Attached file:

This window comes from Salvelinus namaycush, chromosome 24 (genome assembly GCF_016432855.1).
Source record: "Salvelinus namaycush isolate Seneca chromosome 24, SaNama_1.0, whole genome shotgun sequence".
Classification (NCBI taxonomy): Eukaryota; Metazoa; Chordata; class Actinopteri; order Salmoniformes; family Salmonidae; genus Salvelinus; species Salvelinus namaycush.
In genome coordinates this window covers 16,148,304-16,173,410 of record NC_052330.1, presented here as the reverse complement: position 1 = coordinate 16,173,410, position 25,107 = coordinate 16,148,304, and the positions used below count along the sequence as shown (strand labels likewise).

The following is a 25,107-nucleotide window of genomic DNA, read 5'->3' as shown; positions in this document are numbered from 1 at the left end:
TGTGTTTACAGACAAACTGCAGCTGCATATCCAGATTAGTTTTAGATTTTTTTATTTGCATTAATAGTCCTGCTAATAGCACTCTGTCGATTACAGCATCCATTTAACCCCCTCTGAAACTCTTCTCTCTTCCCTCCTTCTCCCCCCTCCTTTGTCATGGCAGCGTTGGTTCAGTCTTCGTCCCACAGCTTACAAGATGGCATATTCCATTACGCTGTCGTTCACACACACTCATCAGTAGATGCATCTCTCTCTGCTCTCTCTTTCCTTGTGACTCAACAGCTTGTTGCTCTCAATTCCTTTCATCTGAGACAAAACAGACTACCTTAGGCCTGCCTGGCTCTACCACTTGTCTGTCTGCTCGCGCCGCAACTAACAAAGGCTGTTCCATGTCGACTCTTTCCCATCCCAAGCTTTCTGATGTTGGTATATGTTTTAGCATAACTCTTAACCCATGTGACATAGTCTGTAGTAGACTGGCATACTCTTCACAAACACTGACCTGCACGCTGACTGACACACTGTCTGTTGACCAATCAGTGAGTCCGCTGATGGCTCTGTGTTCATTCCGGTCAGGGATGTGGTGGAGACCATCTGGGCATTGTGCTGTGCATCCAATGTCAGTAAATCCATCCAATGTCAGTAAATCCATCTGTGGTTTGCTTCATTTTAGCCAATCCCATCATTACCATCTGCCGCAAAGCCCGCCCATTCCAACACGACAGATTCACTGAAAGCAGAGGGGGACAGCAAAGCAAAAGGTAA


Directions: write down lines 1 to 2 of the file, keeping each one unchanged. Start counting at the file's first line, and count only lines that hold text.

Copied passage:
This window comes from Salvelinus namaycush, chromosome 24 (genome assembly GCF_016432855.1).
Source record: "Salvelinus namaycush isolate Seneca chromosome 24, SaNama_1.0, whole genome shotgun sequence".